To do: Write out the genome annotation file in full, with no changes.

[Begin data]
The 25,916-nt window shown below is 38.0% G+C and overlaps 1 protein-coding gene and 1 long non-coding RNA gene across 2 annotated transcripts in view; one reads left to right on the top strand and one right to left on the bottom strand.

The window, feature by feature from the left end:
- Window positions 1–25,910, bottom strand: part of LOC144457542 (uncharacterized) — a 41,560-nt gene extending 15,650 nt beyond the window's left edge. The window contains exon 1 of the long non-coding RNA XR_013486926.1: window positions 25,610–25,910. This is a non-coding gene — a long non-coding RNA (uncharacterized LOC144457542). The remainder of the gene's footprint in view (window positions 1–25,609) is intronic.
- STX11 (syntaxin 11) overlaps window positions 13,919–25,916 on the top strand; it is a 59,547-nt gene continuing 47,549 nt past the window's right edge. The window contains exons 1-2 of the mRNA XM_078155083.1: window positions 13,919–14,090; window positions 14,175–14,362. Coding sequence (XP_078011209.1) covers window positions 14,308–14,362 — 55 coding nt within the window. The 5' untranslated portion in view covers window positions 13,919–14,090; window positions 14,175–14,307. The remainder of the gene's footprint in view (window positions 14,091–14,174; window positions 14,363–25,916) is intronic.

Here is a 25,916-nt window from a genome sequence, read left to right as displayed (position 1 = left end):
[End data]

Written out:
The 25,916-nt window shown below is 38.0% G+C and overlaps 1 protein-coding gene and 1 long non-coding RNA gene across 2 annotated transcripts in view; one reads left to right on the top strand and one right to left on the bottom strand.

The window, feature by feature from the left end:
- Window positions 1–25,910, bottom strand: part of LOC144457542 (uncharacterized) — a 41,560-nt gene extending 15,650 nt beyond the window's left edge. The window contains exon 1 of the long non-coding RNA XR_013486926.1: window positions 25,610–25,910. This is a non-coding gene — a long non-coding RNA (uncharacterized LOC144457542). The remainder of the gene's footprint in view (window positions 1–25,609) is intronic.
- STX11 (syntaxin 11) overlaps window positions 13,919–25,916 on the top strand; it is a 59,547-nt gene continuing 47,549 nt past the window's right edge. The window contains exons 1-2 of the mRNA XM_078155083.1: window positions 13,919–14,090; window positions 14,175–14,362. Coding sequence (XP_078011209.1) covers window positions 14,308–14,362 — 55 coding nt within the window. The 5' untranslated portion in view covers window positions 13,919–14,090; window positions 14,175–14,307. The remainder of the gene's footprint in view (window positions 14,091–14,174; window positions 14,363–25,916) is intronic.

Here is a 25,916-nt window from a genome sequence, read left to right as displayed (position 1 = left end):